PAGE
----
Franklin, the county seat of Robertson County since 1879, a town of kind and friendly people, lies near the geographic center of the county, on an upland prairie that is drained by the branches of three creeks. Touchstone Branch, to the north, runs westward into Mud Creek; South Mineral Creek drains waters eastward to the Navasota River; and the forks of Cedar Creek run to the south, passing Mount Pleasant, Henry Prairie and Wheelock.
Franklin came into existence in 1880; however, there was a small town, Morgan, at its present location a decade before, and the vicinity was considered a part of "Old Franklin" as early as 1838, when the wilderness village was the seat of a vast county under the Republic of Texas. The history of the community is interwoven in the story of early settlement in the Robertson Colony and there are residents of the town who trace their ancestry to families that came to the area before the Texas Revolution.
Like the accounts of other places, the history of Franklin starts with the first ownership of land in the area of its general location. Hugh Henry received a league grant south of the present town in December, 1834; Skeaugh Walker settled westward in July, 1835; Stephen H. Eaton lived to the south in December, 1835; and there is evidence Britton Dawson lived near the present townsite as early as 1833.
Huge sections of the land southeast of Franklin were originally granted to Jose Maria Viesca, a former Governor of the State of Coahuila and Texas, and to Pedro Pereira Jose de Jesus who possessed great sections in joint-ownership with Mariano Grande. After 1836, Edward McMillan moved to a section west of present Franklin and Francis Slauter, the first to own the land on which Franklin is built, was the leading citizen of the area after the Revolution.
In 1872, the International Railway Company completed a segment of its lines between Hearne and the Navasota River and a number of villages developed along its right-of-way. One such village was Morgan, named for a railway official, and another was Englewood; Morgan lay on the present site of Franklin and Englewood was two miles to the east.
The railroad changed rural living in many ways. In a short time there were sixty families living at Morgan and an equal number at Englewood. Morgan was a railroad town and its residents were railroad workers and farmers. There was a depot, water station, a platform for split and cut logs that supplied fuel for the train, and there were three small stores.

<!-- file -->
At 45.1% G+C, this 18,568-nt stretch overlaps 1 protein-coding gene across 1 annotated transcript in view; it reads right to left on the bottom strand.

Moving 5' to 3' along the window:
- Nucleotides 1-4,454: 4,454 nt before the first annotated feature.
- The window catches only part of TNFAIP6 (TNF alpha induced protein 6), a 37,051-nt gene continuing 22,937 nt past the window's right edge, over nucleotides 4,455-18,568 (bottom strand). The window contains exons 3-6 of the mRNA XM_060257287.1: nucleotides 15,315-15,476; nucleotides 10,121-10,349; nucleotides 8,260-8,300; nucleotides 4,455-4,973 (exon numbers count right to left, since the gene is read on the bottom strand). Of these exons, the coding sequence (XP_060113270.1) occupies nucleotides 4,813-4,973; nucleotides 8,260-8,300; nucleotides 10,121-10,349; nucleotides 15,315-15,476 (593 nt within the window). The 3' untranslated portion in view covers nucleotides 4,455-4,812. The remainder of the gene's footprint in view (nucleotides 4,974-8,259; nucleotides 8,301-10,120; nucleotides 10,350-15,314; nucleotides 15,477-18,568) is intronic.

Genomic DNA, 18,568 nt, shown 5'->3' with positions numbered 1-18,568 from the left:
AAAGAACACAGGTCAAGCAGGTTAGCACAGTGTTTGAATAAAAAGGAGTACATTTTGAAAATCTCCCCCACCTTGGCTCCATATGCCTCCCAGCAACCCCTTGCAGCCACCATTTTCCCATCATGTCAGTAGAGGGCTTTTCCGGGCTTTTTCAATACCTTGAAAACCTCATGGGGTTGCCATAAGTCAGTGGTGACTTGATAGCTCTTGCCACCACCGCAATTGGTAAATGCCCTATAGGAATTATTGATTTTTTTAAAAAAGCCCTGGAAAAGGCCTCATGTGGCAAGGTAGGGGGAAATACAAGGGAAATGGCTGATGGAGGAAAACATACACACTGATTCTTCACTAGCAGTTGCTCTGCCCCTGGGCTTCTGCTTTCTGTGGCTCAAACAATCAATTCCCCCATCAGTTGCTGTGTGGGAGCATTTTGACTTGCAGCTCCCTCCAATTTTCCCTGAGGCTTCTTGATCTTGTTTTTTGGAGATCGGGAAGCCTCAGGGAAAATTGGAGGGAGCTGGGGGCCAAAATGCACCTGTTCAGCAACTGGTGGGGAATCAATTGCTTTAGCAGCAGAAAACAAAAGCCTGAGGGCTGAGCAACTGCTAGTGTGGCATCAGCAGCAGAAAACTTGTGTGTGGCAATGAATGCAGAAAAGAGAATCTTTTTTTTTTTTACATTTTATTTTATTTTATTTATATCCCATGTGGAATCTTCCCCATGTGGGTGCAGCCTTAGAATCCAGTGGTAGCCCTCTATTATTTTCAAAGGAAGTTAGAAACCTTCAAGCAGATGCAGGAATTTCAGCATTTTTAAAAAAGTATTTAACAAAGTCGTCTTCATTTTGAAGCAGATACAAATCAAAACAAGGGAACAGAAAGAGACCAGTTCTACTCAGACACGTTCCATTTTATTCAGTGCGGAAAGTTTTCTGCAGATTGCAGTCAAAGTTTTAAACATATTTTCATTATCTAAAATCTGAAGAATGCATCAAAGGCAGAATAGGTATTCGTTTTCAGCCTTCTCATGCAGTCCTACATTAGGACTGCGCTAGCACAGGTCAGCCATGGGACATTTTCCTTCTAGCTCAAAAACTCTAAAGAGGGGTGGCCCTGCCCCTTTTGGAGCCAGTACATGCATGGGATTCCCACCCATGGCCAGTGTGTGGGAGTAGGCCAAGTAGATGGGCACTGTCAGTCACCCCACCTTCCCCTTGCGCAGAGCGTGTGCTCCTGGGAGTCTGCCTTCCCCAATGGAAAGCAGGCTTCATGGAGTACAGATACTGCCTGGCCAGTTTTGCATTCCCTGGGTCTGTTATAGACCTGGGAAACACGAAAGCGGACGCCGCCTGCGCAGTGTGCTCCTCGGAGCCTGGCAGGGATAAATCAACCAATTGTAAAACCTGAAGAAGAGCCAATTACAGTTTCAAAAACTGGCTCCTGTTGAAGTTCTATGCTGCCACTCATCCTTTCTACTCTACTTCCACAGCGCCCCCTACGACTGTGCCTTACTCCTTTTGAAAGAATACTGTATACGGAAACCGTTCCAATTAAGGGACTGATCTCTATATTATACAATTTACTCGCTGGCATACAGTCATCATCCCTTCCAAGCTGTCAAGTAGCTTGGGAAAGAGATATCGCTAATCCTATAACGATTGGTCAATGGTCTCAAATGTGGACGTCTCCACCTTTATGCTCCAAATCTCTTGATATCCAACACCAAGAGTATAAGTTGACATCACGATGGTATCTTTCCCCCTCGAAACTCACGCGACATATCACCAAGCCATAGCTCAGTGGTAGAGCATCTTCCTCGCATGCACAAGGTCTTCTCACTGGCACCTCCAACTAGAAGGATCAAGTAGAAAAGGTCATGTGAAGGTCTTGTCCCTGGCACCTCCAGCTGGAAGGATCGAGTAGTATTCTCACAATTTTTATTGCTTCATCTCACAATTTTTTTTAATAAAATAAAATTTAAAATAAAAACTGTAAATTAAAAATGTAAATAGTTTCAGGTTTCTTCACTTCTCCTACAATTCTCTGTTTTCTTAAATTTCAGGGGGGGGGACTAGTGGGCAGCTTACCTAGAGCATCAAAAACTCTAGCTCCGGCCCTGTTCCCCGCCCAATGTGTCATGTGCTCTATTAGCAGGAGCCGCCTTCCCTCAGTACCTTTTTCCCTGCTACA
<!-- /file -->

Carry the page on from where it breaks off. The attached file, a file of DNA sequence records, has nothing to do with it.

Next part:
Through the years of World Wars I and II, Franklin sent many of its young men to foreign fields, but most returned to the town. The postwar years made little difference to the people for their county was a farm and ranch community and there were fields to work, cattle to tend and families to care for.
At the present, Franklin is still the county seat. Its square and remodeled courthouse are reminders of a past generation and some of the first homes in the town are as stately as they were eighty years ago. The churches are attractive and the school is a modern institution with its records in sports and educational achievement. Fast trains pass through the area, rushing between large cities. The offices of ASC, Soil Conservation, and Rural Electrification are new.
The automobile and pickup truck, with gunracks and all, have replaced the mule-drawn wagons and carts of the past, and homes have television and all the comforts of modern life.. The people still have diversion; their Sundays are "church days" and their Friday evenings, in the fall, are for "football at the high school."
The people of Franklin have refused to think of becoming a large city, preferring a relaxed environment of good homes, churches, schools, and friendly neighbors. James Knight, Central Texas editor of the Waco News-Tribune, remarked as follows about the town in 1955:
Franklin is the friendliest town I have ever known. It is the only place in Texas where a man can have car trouble on the road and a passer-by will not only stop to help him ... he will stay with him until repairs are made, or if it takes too long to fix his car, the Franklin man will take him home with him and feed him and, if necessary, invite him to remain through the night as his guest.
At one time the population of the town reached 1600 in habitants, but during the past ninety years it has averaged one thousand. The community is peopled by law-abiding, and for the most part energetic citizens. Stock raising and truck farming have remained its leading economic activities. There are registered cattle and fine quarter horses in the fields; however, moneymaking stock has always been the common breed. Truck farming is principally in watermelons, tomatoes, and plums. Chickens and turkeys are raised by the hundreds of thousands, and egg production is a profitable enterprise.
The territory to the south and east of Franklin is a hunter's paradise. The people take great pride in deer, fish and wild game available to sportsmen who lease land. Two thousand and seven hundred deer were killed in 1968.
Indeed, to a stranger, Franklin may seem "a sleepy little town," but it is not sleepy. "It is a wide awake town, a courthouse in the center and all." In the beginning it was a colorful town and the color is still there. The saloons are gone and the stills in the woodlands are forgotten . . .but as the Chamber of Commerce declares, "Franklin is a friendly town with good churches and schools, water, natural gas and lights ... it is a good place to live."